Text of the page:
This article series will outline how application services and containers can be integrated into your cloud adoption strategy to delivery the following outcomes:

  • Developer acceleration through abstraction: Both containers and application services, accelerate developer productivity by allowing developers to focus more on code and less on host environment concerns.
  • Reduce operations costs through abstraction: Standardized container orchestration ensures consistent runtimes across all hosts, which streamlines operations regardless of the workloads developers may deploy. Through standardization, centralized operations teams can extend traditional support and operations practices to container hosts.
  • Workload portability through abstraction: Moving workloads between container orchestrators allows for workload portability. Some container orchestration platforms work in the public cloud. Other container orchestration platforms are designed for edge or private cloud deployment. Allowing for diverse container orchestration options allows for portability of workloads between container hosts across hybrid, multicloud, edge, and public cloud platforms.
  • Modernize legacy workloads through abstraction: Legacy workloads may require a layer of abstraction prior to migration or modernization. Customizing the runtime on a container host allows the legacy requirements to be met in a modern cloud environment.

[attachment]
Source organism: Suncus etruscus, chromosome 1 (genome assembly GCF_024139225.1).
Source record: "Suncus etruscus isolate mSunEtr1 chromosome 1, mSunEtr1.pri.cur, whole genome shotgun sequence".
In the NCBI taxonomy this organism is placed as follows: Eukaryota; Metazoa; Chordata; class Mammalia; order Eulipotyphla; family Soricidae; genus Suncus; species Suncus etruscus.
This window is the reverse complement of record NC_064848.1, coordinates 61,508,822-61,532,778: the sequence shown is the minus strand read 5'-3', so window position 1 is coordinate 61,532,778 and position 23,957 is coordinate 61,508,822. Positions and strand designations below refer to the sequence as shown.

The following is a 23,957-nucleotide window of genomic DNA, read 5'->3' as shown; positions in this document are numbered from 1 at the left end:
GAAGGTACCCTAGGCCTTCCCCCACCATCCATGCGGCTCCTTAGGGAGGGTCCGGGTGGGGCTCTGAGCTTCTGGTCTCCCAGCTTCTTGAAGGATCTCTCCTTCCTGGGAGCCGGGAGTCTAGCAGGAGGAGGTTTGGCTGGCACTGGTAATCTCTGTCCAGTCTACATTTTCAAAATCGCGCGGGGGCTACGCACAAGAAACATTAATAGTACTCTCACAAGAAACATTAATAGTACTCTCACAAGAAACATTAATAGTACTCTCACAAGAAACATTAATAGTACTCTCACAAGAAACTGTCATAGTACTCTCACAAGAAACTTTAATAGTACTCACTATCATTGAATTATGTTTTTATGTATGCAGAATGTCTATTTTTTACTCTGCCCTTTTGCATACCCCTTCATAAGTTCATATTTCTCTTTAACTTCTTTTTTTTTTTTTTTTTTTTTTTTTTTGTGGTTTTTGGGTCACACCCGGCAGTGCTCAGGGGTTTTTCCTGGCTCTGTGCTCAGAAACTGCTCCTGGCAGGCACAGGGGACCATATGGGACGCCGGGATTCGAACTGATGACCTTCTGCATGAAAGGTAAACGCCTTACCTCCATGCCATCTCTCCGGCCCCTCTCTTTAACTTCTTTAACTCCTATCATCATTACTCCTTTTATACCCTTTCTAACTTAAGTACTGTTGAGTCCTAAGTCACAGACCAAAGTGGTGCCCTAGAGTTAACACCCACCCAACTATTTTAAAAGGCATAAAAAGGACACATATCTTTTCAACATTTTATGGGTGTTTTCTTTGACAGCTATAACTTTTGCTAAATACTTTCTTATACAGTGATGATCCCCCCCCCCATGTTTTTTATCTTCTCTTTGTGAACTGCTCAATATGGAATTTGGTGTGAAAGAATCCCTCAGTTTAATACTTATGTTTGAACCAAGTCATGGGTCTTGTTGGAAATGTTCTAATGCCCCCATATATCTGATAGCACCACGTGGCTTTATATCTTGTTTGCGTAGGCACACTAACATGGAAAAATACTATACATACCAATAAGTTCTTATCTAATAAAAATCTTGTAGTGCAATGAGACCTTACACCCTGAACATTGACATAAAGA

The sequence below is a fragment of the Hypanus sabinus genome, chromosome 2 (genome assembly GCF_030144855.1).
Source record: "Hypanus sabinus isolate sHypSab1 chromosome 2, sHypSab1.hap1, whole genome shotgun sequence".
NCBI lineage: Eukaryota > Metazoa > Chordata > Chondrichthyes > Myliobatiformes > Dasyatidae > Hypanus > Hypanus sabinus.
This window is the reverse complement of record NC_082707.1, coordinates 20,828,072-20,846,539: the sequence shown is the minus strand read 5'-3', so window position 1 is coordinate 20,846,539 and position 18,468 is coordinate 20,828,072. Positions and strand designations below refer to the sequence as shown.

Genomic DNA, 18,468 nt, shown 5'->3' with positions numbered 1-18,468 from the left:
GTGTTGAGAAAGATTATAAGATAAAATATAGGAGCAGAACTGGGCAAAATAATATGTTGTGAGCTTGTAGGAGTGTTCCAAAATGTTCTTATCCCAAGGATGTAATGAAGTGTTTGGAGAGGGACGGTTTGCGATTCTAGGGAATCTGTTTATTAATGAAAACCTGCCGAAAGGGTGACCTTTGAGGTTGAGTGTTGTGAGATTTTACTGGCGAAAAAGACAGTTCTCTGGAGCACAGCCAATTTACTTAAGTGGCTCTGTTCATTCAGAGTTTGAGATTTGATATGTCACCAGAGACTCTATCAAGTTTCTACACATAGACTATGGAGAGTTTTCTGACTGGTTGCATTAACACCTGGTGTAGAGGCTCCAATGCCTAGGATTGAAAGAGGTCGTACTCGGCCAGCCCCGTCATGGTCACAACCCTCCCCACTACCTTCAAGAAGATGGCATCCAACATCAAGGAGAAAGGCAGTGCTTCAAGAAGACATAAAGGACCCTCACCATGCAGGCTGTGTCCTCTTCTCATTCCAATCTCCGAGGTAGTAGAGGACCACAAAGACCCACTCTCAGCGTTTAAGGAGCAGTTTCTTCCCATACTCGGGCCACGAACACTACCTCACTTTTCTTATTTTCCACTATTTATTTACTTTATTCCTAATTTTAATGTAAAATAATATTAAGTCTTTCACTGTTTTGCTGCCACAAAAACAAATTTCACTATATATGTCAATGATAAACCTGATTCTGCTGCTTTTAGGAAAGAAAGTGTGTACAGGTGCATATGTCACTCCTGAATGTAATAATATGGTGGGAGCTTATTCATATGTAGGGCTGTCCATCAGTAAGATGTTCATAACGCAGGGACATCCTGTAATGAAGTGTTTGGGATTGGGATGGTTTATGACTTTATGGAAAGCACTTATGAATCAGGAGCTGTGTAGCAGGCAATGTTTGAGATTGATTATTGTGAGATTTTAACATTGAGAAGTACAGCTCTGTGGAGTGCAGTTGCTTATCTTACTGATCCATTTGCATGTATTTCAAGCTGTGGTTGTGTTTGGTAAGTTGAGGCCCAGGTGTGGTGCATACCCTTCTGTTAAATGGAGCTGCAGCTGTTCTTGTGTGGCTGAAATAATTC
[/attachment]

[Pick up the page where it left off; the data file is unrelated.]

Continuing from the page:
This article series outlines how you can integrate container and container management into your strategy, plan, adoption, and operation phases of your cloud journey.

Components of the scenario

This scenario is designed to guide the end-to-end customer journey, throughout the cloud adoption lifecycle. Completing the journey requires a few key guidance sets:

  • Cloud Adoption Framework: These articles walk through the smallest set of considerations and implementations of each CAF methodology. Use these articles to prepare decision makers, central IT, and the cloud center of excellence for adoption of containers and container management as a central part of your technology strategy.
  • Azure Well-Architected Framework: These articles outline the considerations that each workload owner should make when their workloads need to be deployed using containers or container management solutions like Kubernetes.